On mental status examination, Ms. Goodiel found Plaintiff was fully oriented, cooperative, exhibited adequate eye contact, displayed adequate hygiene and was appropriately dressed (AR 205). His speech was slow and underproductive, his thought processes were organized and relevant, but he demonstrated low self-esteem and hopelessness for the future (AR 205). Ms. Goodiel also found Plaintiff exhibited an anxious, sad and flat affect, and his judgment and insight were poor (AR 205). He was diagnosed with major depressive disorder, recurrent episode; alcohol abuse; and rule out borderline personality disorder (AR 205). She assigned Plaintiff a global assessment of functioning*fn2 ("GAF") score of 45 and recommended he undergo a psychiatric evaluation (AR 205).

Plaintiff was psychiatrically evaluated by Liberty Eberly, D.O. on August 20, 2008 (AR 207-209). On mental status examination, Dr. Eberly found Plaintiff was fully oriented, friendly, and cooperative (AR 208). He displayed good grooming and hygiene (AR 208). Plaintiff admitted to some mild suspiciousness but did not exhibit any paranoid delusions (AR 208). He denied suffering from visual hallucinations but reported auditory hallucinations (AR 208). His cognition and memory were unimpaired (AR 208). Dr. Eberly found him to be depressed and anxious, but also concluded that he had "fair" judgment and insight (AR 208). Plaintiff was diagnosed with major depressive disorder with psychotic features; generalized anxiety disorder; and alcohol abuse, and was assigned a GAF score of 49 (AR 208). Dr. Eberly increased Plaintiff's Paxil dosage for his symptoms of depression and anxiety, decreased his Xanax dosage, and prescribed Seroquel for his symptoms of anxiety, irritability and hallucinations (AR 208). She further recommended that he cut back on his alcohol usage and contact a therapist (AR 208).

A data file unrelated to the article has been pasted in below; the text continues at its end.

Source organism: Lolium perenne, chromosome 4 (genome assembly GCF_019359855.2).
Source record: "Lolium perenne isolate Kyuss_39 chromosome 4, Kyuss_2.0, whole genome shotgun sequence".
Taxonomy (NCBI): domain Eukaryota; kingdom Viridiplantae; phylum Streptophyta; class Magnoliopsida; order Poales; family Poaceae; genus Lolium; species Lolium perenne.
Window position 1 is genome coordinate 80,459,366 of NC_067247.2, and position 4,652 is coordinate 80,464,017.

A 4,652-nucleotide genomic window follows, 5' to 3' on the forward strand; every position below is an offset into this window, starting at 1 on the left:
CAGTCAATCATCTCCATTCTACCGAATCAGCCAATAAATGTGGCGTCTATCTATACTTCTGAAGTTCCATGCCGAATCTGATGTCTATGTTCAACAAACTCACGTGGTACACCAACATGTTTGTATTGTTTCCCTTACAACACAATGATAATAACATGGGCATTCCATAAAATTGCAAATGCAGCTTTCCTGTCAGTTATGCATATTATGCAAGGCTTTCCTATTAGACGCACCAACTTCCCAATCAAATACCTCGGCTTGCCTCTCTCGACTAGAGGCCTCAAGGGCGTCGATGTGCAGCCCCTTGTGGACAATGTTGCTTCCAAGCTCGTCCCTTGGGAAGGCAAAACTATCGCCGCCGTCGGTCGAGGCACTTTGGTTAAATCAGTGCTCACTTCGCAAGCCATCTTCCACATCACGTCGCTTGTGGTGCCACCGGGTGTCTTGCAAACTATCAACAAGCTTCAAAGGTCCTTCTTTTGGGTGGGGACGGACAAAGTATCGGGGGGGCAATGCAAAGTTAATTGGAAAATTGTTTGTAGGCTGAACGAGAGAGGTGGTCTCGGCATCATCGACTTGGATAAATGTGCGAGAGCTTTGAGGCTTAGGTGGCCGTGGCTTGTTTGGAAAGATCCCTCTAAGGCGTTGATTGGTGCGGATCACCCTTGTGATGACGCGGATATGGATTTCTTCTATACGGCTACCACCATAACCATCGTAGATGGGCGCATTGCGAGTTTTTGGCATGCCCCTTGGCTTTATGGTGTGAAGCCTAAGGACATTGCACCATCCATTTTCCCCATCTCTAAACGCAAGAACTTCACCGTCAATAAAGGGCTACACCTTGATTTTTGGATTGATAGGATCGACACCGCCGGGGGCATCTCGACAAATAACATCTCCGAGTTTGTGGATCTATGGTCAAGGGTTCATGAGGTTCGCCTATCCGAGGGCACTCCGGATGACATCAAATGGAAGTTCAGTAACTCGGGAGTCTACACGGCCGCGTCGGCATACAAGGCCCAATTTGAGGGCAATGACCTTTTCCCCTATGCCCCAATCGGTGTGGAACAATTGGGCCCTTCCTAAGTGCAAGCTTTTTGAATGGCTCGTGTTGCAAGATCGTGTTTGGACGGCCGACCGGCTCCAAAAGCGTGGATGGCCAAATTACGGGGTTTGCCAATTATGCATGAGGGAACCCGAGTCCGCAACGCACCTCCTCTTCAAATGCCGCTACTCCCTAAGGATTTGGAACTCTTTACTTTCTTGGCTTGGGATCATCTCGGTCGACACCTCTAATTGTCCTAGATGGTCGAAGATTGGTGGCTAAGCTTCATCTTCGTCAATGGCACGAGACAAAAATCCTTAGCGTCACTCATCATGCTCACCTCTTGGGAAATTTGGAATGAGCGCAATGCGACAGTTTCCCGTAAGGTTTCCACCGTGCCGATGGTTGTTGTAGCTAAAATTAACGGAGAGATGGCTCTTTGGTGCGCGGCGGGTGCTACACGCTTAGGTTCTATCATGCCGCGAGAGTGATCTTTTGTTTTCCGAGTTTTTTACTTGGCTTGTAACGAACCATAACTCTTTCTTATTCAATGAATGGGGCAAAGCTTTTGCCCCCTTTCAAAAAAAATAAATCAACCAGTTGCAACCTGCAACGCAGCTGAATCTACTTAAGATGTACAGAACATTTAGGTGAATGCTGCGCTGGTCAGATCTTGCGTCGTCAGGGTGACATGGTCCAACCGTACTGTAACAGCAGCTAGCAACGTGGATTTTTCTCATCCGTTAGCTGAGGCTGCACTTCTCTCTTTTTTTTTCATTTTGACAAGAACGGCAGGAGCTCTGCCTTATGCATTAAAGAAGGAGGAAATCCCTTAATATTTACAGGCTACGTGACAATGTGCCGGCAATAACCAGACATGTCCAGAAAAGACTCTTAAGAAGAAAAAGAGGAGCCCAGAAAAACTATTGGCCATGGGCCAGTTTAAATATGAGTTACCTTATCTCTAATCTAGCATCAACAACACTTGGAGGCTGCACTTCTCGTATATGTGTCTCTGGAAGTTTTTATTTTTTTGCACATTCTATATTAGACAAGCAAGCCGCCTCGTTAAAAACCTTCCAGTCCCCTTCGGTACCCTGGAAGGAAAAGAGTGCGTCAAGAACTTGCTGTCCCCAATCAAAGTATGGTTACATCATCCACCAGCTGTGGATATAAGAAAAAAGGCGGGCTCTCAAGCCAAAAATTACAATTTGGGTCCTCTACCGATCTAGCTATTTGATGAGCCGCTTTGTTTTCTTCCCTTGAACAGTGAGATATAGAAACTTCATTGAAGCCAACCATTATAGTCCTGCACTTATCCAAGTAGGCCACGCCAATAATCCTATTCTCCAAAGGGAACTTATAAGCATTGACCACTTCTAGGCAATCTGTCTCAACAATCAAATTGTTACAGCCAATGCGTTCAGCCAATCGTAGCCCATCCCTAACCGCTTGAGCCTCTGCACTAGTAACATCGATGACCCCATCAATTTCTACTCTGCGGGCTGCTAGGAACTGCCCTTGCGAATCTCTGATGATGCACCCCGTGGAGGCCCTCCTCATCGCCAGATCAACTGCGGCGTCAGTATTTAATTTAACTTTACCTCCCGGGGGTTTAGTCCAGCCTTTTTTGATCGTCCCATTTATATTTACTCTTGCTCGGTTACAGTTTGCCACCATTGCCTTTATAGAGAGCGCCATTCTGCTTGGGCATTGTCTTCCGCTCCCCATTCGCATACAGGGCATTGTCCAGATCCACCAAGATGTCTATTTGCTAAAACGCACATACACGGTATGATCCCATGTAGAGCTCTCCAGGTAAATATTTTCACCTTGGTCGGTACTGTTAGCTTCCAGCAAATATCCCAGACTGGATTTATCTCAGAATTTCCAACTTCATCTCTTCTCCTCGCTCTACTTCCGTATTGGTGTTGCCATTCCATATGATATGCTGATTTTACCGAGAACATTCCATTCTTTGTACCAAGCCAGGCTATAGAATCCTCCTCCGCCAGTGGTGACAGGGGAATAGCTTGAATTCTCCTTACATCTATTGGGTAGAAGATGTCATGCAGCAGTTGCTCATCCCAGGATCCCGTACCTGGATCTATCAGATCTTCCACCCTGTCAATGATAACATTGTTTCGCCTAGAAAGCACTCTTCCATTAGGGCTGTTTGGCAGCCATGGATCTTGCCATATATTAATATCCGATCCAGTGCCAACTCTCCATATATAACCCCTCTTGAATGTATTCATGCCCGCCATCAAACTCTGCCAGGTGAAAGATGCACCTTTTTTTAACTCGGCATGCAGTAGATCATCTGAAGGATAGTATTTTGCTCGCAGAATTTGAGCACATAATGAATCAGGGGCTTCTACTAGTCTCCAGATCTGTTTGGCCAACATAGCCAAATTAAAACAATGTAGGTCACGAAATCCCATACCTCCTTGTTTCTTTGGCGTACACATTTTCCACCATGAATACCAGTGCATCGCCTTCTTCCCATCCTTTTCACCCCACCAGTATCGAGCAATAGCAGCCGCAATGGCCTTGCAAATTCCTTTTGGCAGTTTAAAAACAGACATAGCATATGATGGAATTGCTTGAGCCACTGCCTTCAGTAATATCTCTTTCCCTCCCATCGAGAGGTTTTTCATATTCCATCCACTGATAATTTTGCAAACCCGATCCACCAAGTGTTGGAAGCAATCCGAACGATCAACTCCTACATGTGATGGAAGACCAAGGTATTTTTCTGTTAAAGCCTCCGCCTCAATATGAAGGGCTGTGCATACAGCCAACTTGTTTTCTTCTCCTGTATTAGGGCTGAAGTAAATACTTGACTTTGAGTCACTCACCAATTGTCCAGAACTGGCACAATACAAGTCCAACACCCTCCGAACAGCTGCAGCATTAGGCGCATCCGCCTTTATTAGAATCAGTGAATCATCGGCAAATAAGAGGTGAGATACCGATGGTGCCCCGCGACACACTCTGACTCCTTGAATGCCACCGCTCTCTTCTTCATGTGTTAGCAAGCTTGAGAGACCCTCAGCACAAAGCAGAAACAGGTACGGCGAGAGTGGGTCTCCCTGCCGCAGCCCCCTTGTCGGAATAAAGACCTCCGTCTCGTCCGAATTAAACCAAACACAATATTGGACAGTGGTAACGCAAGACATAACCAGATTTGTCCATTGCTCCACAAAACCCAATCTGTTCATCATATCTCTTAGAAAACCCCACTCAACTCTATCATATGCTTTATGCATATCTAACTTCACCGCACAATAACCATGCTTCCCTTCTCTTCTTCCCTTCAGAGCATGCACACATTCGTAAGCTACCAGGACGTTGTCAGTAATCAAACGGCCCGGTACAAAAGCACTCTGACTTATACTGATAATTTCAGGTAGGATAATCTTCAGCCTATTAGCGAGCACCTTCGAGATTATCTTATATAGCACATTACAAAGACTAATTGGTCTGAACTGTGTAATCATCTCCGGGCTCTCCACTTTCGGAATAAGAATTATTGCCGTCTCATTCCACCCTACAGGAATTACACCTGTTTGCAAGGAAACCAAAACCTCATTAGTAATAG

Plaintiff returned to Dr. Eberly on September 9, 2008 and reported that he continued to experience hallucinations and felt depressed (AR 215). Dr. Eberly, once again, found Plaintiff to be cooperative and friendly (AR 215). Plaintiff had fleeting suicidal thoughts but no suicidal intention (AR 215). Dr. Eberly assigned him a GAF score of 49, and added Risperdal to his medication regimen (AR 216).